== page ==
iosif vissarionovich dzhugashvili

4

March 5th 1953: Joseph Stalin dies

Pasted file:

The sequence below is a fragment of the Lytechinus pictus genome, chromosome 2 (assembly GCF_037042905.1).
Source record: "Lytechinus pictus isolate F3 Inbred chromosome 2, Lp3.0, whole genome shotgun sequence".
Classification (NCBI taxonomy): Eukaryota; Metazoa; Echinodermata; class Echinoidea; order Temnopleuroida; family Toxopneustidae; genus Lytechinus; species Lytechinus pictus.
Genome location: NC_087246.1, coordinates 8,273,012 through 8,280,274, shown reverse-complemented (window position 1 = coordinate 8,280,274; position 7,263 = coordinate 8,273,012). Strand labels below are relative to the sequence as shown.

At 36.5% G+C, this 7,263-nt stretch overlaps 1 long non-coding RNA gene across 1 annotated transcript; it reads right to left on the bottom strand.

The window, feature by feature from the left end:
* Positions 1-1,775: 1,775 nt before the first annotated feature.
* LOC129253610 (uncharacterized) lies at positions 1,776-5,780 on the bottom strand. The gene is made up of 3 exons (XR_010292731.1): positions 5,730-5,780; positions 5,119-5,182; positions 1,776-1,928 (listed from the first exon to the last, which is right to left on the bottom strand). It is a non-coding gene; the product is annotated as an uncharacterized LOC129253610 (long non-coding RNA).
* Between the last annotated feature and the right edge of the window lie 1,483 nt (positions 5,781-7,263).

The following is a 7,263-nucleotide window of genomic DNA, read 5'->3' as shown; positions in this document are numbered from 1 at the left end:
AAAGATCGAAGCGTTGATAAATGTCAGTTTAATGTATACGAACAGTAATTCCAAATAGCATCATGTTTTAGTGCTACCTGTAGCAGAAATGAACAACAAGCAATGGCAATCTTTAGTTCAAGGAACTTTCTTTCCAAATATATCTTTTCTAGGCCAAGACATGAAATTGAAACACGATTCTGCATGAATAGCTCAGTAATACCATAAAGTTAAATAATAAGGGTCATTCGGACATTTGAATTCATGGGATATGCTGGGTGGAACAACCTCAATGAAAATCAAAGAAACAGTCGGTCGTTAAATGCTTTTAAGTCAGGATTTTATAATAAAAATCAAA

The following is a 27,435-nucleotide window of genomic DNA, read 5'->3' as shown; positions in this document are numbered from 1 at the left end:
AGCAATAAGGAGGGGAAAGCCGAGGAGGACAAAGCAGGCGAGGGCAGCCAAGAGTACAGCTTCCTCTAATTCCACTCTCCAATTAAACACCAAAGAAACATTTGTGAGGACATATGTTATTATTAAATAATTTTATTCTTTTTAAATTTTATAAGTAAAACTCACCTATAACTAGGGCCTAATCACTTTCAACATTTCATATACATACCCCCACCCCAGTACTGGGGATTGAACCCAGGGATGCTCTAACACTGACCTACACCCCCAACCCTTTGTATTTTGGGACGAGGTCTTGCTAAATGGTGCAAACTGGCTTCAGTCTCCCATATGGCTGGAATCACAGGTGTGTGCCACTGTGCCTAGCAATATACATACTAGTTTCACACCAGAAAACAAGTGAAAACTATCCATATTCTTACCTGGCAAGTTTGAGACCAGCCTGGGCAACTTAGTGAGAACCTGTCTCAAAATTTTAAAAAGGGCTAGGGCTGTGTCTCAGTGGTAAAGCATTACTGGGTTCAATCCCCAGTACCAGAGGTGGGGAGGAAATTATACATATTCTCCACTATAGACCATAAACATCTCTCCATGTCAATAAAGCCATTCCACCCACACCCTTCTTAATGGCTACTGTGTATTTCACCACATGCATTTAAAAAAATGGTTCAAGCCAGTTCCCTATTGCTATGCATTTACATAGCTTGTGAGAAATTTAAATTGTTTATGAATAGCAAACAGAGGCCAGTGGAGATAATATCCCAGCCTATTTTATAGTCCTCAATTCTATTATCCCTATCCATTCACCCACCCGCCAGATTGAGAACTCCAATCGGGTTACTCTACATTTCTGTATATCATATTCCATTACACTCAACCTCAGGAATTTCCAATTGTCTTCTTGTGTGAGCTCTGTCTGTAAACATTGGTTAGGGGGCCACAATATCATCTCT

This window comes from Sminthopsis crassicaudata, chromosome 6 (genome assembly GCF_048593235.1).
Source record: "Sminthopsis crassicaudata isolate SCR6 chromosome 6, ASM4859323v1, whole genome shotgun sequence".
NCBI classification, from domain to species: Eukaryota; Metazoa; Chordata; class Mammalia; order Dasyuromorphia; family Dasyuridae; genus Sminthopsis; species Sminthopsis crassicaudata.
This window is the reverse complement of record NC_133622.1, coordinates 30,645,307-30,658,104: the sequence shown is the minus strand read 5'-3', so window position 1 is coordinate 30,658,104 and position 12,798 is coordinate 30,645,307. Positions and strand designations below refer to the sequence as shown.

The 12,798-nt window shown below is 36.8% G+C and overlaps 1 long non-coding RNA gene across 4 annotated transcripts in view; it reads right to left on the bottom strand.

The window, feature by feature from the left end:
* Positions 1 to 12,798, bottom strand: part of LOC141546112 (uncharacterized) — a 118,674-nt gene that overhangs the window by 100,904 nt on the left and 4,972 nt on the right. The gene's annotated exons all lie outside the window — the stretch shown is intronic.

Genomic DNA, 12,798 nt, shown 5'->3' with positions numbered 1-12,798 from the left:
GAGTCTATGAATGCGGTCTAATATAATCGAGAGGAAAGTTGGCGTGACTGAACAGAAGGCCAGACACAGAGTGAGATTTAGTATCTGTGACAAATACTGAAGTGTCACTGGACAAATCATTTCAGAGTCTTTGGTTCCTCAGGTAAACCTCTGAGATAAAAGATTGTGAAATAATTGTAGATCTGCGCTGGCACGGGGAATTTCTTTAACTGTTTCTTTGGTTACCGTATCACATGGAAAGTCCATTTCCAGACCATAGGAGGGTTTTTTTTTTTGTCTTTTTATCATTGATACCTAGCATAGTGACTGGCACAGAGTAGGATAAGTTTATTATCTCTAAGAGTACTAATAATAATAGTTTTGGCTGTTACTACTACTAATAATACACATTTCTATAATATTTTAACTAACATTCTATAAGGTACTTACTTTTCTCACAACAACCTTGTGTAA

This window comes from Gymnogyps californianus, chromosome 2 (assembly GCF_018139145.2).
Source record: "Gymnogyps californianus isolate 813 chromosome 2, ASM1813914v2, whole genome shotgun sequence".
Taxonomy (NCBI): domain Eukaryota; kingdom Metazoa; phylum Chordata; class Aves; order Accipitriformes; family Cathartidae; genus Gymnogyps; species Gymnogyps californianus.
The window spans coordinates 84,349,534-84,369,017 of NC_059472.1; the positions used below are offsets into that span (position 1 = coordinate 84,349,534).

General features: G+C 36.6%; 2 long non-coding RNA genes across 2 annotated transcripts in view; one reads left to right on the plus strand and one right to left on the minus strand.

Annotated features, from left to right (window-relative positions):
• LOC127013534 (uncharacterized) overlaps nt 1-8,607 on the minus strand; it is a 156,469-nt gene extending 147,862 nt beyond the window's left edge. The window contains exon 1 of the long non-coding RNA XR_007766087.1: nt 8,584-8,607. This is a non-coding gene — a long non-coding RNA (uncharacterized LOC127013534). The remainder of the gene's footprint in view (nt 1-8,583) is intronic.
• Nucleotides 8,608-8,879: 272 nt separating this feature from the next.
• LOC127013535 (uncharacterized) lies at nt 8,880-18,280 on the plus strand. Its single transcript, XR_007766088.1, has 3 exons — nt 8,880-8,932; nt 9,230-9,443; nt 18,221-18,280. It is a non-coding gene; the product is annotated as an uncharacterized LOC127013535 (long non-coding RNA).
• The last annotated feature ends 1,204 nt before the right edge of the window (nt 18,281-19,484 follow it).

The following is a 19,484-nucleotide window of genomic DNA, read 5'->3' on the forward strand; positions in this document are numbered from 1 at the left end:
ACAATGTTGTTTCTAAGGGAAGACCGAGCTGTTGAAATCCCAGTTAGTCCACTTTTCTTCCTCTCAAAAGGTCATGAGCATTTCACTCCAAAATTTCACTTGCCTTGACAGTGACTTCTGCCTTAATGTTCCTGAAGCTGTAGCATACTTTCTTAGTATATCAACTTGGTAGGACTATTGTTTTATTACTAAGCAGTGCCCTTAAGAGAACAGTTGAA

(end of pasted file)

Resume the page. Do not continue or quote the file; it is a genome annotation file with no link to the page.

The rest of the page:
On this day in 1953, the leader of the Soviet Union - Joseph Stalin - died aged 74. The future dictator was born in Georgia in 1878, and his birth name was Iosif Vissarionovich Dzhugashvili. In his youth Stalin read works by Marx and became active in the revolutionary movement against the Russian Tsar. After the successful 1917 revolution led by the Bolshevik Party, Stalin quickly rose through the party ranks, becoming general secretary of the Communist Party in 1922. After the death of Vladimir Lenin in 1924, Stalin established himself as dictator of the Soviet Union. Under his rule, millions died due to his forced collectivisation policies and his purges of political rivals which claimed thousands of lives and sentenced many more to grueling work in the gulags. During World War Two Stalin worked alongside Churchill of the United Kingdom and Roosevelt of the United States as the ‘Big Three’ powers who formed the Allies in their battle against Nazi Germany and her fellow Axis nations. One of Hitler’s greatest mistakes during the war was invading Stalin’s Russia during winter, where the Soviet forces successfully held back the Germans; Russians were also eventually the first to reach Berlin. After the war, Stalin oversaw Soviet attempts to develop a nuclear weapon to rival that used by the United States on Japan - this arms buildup contributed to the escalation of Cold War tensions in the post-war world. In 1953, Stalin died of a stroke, leaving the future of the Soviet Union unclear. He was succeeded as general secretary by Nikita Khrushchev, who denounced Stalin’s repressive policies and 'cult of personality’, beginning a process of 'de-Stalinisation’ to move away from the Stalin era.